Couros looks at the differences from the graphic above in his post School vs. Learning where he looks at the traditional school model compared to the way that research shows that people and students learn.  Think about the ways you learn best.  Do the descriptions on the left or right of the graphic above fit with your experiences of learning?  The next question – what do the classrooms that you are in most look more like?

Engagement is great, but engagement alone is not learning.  My kids can be engaged with YouTube for hours if I let them.  Does this mean they’re learning?  If we want learning to happen for our students, we need ask “what can I do less of?”

Reflect on what school looks like for you.  If what you reflect on makes you uncomfortable or gives you pause, think about where you can implement change to make learning new and better for your students.

#IMMOOC #IMMOOCB1: A culture of yes!

So we say we want innovation in our schools, in our classrooms.  Many of us feel that this is the best way to get our students past the point of engagement, and moving to the level of empowerment.  But there is one little word that can kill that process – no.

In the past couple of years, we have had many opportunities to interview potential teachers.  Every time we bring an interview team together, we all agree that we are looking for people who are “go-getters” – people who will do whatever it takes to make the learning experiences for their students new and exciting.  They have helped to bring exciting new learning opportunities into our school.  At the same time, many of the teachers in our building continue to learn and evolve – trying new formats of teaching, new activities, new technologies.  This innovation continues to spread, and is so exciting to watch!

If you know much about improvisational comedy, you know that during a scene the key is to not say no.  The mindset has to be to have an attitude of “yes, and…”  This is what we’re seeking for innovation.  When there are new and exciting ideas that will make learning better for students, I strive to say “yes, and…”

My hope is that this culture of yes will allow us all to continue to learn and grow.  Ultimately, our growth will allow us to make learning more innovative for every student!  Isn’t that the goal?

#IMMOOC Week 2 – How did this work for our students?

As I was reading Part 1 of The Innovator’s Mindset by George Couros this past week, one of the “Critical Questions for Educators” really struck a chord for me: “How did this work for our students?”  In the book Couros shares that he used to survey his students at the end of the year, and I often gave my students a similar survey at the end of every school year.  I would ask what their favorite lessons were, and what were the things that they didn’t enjoy as much.  I would analyze the results, and use it to improve my practice for the next school year.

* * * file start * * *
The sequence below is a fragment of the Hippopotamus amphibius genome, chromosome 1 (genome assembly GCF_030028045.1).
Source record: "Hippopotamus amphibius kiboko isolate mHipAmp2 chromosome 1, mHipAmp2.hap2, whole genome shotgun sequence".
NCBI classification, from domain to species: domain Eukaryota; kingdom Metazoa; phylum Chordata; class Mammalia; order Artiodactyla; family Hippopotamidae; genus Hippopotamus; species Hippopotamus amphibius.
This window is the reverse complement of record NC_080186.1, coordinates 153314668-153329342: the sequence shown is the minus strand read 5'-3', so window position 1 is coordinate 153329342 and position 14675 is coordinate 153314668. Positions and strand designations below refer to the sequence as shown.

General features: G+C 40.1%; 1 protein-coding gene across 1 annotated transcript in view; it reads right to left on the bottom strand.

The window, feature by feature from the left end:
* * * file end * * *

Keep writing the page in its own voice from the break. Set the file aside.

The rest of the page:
In retrospect, I feel I may have been missing an important piece.  I valued my student’s opinions, and would use their responses to improve, but how did my survey help them?  It didn’t.

Think about it like this: When was the last time that you were out to eat with your family or friends and had poor service?  Or what about a time where you server was so awesome you just wanted to show love in more ways than just a good tip? How did you handle either of those situations?  Did you ask to speak to the manager?  Did you call the restaurant after you left?  Maybe they had comment cards, or a website where you could leave feedback.

Have you ever thought of your students as being kind of like the customers of your classroom?  How often do your students get a chance to leave you feedback about your lessons?  They are in your classroom on a daily basis.  Shouldn’t we all know what our students like or don’t like about our class?

In The Innovator’s Mindset we’re reminded that innovation isn’t just doing things that are new, but doing things that are new AND better.  These days through the use of Google/Microsoft Forms, SurveyMonkey, and other simple survey tools, we can always be seeking the feedback of our students.  Wouldn’t it be a learning experience to take a moment to reflect on your student’s opinion about that lesson you were so excited about?

Create a simple survey.  Make a QR code that students can scan that will take them to the survey.  Encourage students to provide anonymous feedback of what’s happening in your classroom, and take that feedback to grow as a teacher.  What a way to build student empowerment in your classroom – when they see you responding to your feedback in a way that model’s growth, they will see the value in a growth mindset of their own.

Have you ever surveyed your students before?  What kind of questions have you included?  Share your thought in the comments below!